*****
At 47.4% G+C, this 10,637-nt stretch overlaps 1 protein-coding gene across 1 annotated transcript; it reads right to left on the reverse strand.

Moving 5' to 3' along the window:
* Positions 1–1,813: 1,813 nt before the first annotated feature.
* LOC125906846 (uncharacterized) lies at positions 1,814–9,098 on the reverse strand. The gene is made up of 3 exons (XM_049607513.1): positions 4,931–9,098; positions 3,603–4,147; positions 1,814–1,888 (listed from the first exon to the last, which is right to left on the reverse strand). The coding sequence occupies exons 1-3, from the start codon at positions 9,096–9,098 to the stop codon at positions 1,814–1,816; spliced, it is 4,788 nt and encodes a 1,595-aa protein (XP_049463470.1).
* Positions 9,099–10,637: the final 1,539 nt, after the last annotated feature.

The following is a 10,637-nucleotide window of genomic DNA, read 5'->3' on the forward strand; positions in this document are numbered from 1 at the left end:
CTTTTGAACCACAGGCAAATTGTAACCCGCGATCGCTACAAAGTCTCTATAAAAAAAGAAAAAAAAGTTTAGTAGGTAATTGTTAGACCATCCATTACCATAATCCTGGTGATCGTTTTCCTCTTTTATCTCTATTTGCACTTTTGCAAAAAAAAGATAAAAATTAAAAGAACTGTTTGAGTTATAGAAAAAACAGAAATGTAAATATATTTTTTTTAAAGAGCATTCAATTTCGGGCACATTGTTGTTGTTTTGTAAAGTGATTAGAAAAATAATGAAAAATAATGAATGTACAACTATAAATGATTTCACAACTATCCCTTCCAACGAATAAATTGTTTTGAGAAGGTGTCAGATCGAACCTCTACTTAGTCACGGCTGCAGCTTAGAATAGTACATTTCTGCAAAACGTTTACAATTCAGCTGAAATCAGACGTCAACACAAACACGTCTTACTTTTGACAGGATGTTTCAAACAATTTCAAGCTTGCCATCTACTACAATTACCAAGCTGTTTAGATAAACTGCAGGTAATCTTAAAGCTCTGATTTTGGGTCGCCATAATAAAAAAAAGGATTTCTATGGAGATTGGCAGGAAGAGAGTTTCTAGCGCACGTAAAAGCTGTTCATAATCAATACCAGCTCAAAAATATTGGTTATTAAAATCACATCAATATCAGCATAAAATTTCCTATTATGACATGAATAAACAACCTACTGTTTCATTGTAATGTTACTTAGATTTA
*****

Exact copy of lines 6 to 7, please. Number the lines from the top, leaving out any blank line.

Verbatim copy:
The following is a 10,637-nucleotide window of genomic DNA, read 5'->3' on the forward strand; positions in this document are numbered from 1 at the left end:
CTTTTGAACCACAGGCAAATTGTAACCCGCGATCGCTACAAAGTCTCTATAAAAAAAGAAAAAAAAGTTTAGTAGGTAATTGTTAGACCATCCATTACCATAATCCTGGTGATCGTTTTCCTCTTTTATCTCTATTTGCACTTTTGCAAAAAAAAGATAAAAATTAAAAGAACTGTTTGAGTTATAGAAAAAACAGAAATGTAAATATATTTTTTTTAAAGAGCATTCAATTTCGGGCACATTGTTGTTGTTTTGTAAAGTGATTAGAAAAATAATGAAAAATAATGAATGTACAACTATAAATGATTTCACAACTATCCCTTCCAACGAATAAATTGTTTTGAGAAGGTGTCAGATCGAACCTCTACTTAGTCACGGCTGCAGCTTAGAATAGTACATTTCTGCAAAACGTTTACAATTCAGCTGAAATCAGACGTCAACACAAACACGTCTTACTTTTGACAGGATGTTTCAAACAATTTCAAGCTTGCCATCTACTACAATTACCAAGCTGTTTAGATAAACTGCAGGTAATCTTAAAGCTCTGATTTTGGGTCGCCATAATAAAAAAAAGGATTTCTATGGAGATTGGCAGGAAGAGAGTTTCTAGCGCACGTAAAAGCTGTTCATAATCAATACCAGCTCAAAAATATTGGTTATTAAAATCACATCAATATCAGCATAAAATTTCCTATTATGACATGAATAAACAACCTACTGTTTCATTGTAATGTTACTTAGATTTA